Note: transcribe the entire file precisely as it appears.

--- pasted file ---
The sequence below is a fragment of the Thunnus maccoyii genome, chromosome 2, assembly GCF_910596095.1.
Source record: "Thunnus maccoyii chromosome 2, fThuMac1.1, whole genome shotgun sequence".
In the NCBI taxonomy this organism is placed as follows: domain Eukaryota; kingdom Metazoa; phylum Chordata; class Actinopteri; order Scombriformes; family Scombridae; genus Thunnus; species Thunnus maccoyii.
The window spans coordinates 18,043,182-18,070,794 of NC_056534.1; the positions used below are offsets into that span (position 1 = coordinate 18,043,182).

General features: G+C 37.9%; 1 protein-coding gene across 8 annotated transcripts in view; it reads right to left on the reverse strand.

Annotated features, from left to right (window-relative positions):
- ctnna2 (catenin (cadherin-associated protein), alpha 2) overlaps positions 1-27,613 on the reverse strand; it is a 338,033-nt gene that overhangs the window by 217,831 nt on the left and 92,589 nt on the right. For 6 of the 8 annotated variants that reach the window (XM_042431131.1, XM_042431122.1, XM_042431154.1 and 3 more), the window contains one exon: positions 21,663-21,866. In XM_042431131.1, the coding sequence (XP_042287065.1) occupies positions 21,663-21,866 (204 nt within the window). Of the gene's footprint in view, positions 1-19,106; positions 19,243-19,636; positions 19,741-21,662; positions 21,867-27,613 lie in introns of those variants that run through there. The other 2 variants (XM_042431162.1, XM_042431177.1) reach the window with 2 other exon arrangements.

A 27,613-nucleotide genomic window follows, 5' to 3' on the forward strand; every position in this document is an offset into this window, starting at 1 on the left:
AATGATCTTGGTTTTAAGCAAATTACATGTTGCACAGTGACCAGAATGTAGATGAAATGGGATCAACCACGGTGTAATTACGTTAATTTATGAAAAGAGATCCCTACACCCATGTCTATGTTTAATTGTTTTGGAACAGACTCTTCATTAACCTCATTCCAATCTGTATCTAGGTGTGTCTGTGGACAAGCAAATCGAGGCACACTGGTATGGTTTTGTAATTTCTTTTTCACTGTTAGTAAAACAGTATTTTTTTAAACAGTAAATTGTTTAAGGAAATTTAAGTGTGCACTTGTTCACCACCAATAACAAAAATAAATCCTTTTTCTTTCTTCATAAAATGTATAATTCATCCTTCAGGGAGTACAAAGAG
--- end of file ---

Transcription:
The sequence below is a fragment of the Thunnus maccoyii genome, chromosome 2, assembly GCF_910596095.1.
Source record: "Thunnus maccoyii chromosome 2, fThuMac1.1, whole genome shotgun sequence".
In the NCBI taxonomy this organism is placed as follows: domain Eukaryota; kingdom Metazoa; phylum Chordata; class Actinopteri; order Scombriformes; family Scombridae; genus Thunnus; species Thunnus maccoyii.
The window spans coordinates 18,043,182-18,070,794 of NC_056534.1; the positions used below are offsets into that span (position 1 = coordinate 18,043,182).

General features: G+C 37.9%; 1 protein-coding gene across 8 annotated transcripts in view; it reads right to left on the reverse strand.

Annotated features, from left to right (window-relative positions):
- ctnna2 (catenin (cadherin-associated protein), alpha 2) overlaps positions 1-27,613 on the reverse strand; it is a 338,033-nt gene that overhangs the window by 217,831 nt on the left and 92,589 nt on the right. For 6 of the 8 annotated variants that reach the window (XM_042431131.1, XM_042431122.1, XM_042431154.1 and 3 more), the window contains one exon: positions 21,663-21,866. In XM_042431131.1, the coding sequence (XP_042287065.1) occupies positions 21,663-21,866 (204 nt within the window). Of the gene's footprint in view, positions 1-19,106; positions 19,243-19,636; positions 19,741-21,662; positions 21,867-27,613 lie in introns of those variants that run through there. The other 2 variants (XM_042431162.1, XM_042431177.1) reach the window with 2 other exon arrangements.

A 27,613-nucleotide genomic window follows, 5' to 3' on the forward strand; every position in this document is an offset into this window, starting at 1 on the left:
AATGATCTTGGTTTTAAGCAAATTACATGTTGCACAGTGACCAGAATGTAGATGAAATGGGATCAACCACGGTGTAATTACGTTAATTTATGAAAAGAGATCCCTACACCCATGTCTATGTTTAATTGTTTTGGAACAGACTCTTCATTAACCTCATTCCAATCTGTATCTAGGTGTGTCTGTGGACAAGCAAATCGAGGCACACTGGTATGGTTTTGTAATTTCTTTTTCACTGTTAGTAAAACAGTATTTTTTTAAACAGTAAATTGTTTAAGGAAATTTAAGTGTGCACTTGTTCACCACCAATAACAAAAATAAATCCTTTTTCTTTCTTCATAAAATGTATAATTCATCCTTCAGGGAGTACAAAGAG